- I limited my carb intake to between 40-80 grams per day, and sometimes as little as 30g. I also added MCT oil to a daily coffee/green tea, which also has a ketogenic effect as far as I know.

- I am intermediate middle-age meditator who has done three retreats lasting 7-10days apiece over the last three years.

- these retreats were of the Goenka & Shinzen Young mindfulness school but I am now interested by Jhana practice.

- over the period in question, I worked full-time professional job and meditated 1-2hrs daily. I have two young girls and a wife at home but this did interfere with my practice.

- I found it relatively easy to reach a level of nimitta similar to peak retreat levels and often had experiences I can only describe as ekagatta and suka. At one lunchtime yoga class I noticed being gently bathed in white lights when I closed my eyes.

- After six weeks I have raised my carb levels. This has made me quite happy in my everyday life but my concentration appears to have suffered.

- I have not finished my investigation but am ready to conclude that low-carb is good for meditation (and mental clarity). I am back on low-carbs today, ready to convert to a low-carb lifestyle and reap the benefits!

Alex

RE: Meditating on a Ketogenic Diet
Answer
4/3/14 3:02 PM as a reply to Fitter Stoke.
hi Fitter,

to let you know I just posted on the Keto message that you began in 2013. Are you interested in continuing the convo?

Alex

RE: Meditating on a Ketogenic Diet
Answer
4/6/14 9:37 AM as a reply to Rednaxela.
Alex L.:
this conversation is a bit old in the tooth, but I would like to add that I have been following a Keto-type diet over the last 6 weeks+ and found great improvements in a nascent concentration practice.

- I limited my carb intake to between 40-80 grams per day, and sometimes as little as 30g. I also added MCT oil to a daily coffee/green tea, which also has a ketogenic effect as far as I know.

- I am intermediate middle-age meditator who has done three retreats lasting 7-10days apiece over the last three years.

- these retreats were of the Goenka & Shinzen Young mindfulness school but I am now interested by Jhana practice.

- over the period in question, I worked full-time professional job and meditated 1-2hrs daily. I have two young girls and a wife at home but this did interfere with my practice.

- I found it relatively easy to reach a level of nimitta similar to peak retreat levels and often had experiences I can only describe as ekagatta and suka. At one lunchtime yoga class I noticed being gently bathed in white lights when I closed my eyes.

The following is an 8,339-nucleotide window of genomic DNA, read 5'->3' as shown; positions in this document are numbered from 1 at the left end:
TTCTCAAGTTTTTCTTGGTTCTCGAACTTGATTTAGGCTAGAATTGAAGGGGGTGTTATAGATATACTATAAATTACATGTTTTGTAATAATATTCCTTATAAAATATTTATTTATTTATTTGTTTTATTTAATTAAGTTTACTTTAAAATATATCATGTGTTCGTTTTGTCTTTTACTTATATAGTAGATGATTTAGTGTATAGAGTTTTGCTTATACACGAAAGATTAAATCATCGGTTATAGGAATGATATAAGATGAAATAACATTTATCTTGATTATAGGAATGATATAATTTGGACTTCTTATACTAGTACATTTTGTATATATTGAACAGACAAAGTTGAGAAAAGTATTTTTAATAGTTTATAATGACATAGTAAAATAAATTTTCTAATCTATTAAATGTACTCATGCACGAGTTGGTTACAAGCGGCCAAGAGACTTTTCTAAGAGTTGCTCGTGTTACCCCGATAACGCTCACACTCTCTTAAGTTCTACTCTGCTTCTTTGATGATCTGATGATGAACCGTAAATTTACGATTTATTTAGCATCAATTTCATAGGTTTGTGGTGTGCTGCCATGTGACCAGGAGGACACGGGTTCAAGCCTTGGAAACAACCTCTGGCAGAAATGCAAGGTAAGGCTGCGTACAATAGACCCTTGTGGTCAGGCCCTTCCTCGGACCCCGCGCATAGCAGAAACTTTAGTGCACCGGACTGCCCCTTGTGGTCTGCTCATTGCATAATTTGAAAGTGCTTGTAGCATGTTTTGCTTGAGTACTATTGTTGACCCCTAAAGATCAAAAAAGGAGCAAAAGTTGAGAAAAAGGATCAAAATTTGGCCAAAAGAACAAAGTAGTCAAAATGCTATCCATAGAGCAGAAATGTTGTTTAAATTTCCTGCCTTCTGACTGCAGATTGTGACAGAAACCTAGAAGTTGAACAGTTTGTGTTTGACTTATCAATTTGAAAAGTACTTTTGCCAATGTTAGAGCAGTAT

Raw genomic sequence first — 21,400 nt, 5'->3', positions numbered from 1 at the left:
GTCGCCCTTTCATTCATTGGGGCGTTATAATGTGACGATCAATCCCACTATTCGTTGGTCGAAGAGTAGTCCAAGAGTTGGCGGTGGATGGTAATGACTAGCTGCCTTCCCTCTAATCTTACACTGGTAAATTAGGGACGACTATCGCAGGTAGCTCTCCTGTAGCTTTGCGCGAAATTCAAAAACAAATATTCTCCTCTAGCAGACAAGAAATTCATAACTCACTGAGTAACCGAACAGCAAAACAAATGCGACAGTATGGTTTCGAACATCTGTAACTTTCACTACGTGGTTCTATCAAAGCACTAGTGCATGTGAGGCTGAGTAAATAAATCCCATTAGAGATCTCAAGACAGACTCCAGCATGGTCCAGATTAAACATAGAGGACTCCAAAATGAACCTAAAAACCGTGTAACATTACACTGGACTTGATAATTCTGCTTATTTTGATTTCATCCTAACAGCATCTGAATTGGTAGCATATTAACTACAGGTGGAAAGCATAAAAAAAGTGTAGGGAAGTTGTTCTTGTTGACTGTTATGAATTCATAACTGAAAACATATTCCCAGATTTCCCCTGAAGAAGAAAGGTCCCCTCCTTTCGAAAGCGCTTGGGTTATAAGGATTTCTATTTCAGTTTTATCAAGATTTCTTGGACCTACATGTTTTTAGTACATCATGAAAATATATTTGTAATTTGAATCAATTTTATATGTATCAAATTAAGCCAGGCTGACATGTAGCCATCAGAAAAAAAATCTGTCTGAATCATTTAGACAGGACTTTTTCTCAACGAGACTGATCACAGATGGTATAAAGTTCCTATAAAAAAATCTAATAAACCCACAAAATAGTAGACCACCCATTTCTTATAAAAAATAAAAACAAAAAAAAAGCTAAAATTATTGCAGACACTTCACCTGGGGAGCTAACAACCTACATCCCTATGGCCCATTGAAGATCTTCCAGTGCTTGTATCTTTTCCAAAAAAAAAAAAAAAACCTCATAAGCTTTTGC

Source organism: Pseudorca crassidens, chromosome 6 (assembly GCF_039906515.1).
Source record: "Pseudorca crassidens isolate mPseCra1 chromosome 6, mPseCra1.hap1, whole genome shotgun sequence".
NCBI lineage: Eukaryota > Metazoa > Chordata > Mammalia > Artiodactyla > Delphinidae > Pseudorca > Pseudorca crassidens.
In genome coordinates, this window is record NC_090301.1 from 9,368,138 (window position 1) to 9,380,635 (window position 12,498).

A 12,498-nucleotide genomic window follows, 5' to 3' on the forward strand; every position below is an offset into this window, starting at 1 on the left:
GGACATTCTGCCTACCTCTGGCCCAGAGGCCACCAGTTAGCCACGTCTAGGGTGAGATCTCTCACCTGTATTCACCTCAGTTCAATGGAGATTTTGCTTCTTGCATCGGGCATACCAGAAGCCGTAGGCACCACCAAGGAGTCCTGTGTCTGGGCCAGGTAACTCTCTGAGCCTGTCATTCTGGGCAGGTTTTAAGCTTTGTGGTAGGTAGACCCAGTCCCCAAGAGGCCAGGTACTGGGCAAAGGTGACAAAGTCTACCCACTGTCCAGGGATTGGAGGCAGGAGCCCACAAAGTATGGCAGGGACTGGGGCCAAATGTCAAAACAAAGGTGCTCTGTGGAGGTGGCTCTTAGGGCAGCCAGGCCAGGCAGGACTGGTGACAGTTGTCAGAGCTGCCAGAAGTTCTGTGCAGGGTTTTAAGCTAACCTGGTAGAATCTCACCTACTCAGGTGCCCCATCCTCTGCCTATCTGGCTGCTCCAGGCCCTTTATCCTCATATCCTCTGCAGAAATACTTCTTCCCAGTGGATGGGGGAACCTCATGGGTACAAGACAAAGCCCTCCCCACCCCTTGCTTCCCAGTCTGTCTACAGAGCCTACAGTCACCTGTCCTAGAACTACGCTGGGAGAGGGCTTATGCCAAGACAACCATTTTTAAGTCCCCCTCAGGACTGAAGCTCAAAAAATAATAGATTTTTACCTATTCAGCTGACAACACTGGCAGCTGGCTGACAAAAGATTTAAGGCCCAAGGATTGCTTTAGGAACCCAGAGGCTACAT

- After six weeks I have raised my carb levels. This has made me quite happy in my everyday life but my concentration appears to have suffered.

- I have not finished my investigation but am ready to conclude that low-carb is good for meditation (and mental clarity). I am back on low-carbs today, ready to convert to a low-carb lifestyle and reap the benefits!

Alex


Hi Alex,

I think it's useful you had some good experiences with the practice of meditative stabilization and mental unification while on the ketogenic diet (KD). Concentration is not at all dependent on the KD, and little by little, with practice, the mind will learn to find those conditioned mental states again. Concentration training just takes practice; it can be hard to see its benefits and hard to sustain a practice where the benefits take time to know. The KD, however, has immediate effects. Good luck with your practices. I respect that you're finding time to do this amid work and family.

RE: Meditating on a Ketogenic Diet
Answer
4/6/14 11:18 AM as a reply to Rednaxela.
Alex L.:
this conversation is a bit old in the tooth, but I would like to add that I have been following a Keto-type diet over the last 6 weeks+ and found great improvements in a nascent concentration practice. ..... I have not finished my investigation but am ready to conclude that low-carb is good for meditation (and mental clarity). I am back on low-carbs today, ready to convert to a low-carb lifestyle and reap the benefits!


Yep, that's my experience too for the last three months. Recently I included more carbs meals per week, with no significant impact on concentration (and aversion/clinging too!). Maybe it's just a matter of how long you stay with the diet. And probably there could be more changes if keeping it long enough.

RE: Meditating on a Ketogenic Diet
Answer
4/7/14 3:03 PM as a reply to katy steger,thru11.6.15 with thanks.
Katy,

Thanks for your reply. This is my first conversation on the Dharmaoverground!

I guess I agree that KD is not necessary for good concentration, just different. In some ways I find that I feel a lot bouncier and happier when I have a more carbs so meditating can be a lot of fun then.

Right now I'm a bit frustrated as I felt I was in access concentration and had good nimita showing up regularly, and felt like I was on the verge of the first jhana. And waited for it to appear. Even gave a little nudge of volition (I think). I waited some more but nothing happened and now I feel like I've fallen back a bit. My nimitta is definitely less brilliant. I had a few heavy carb days--maybe that's why?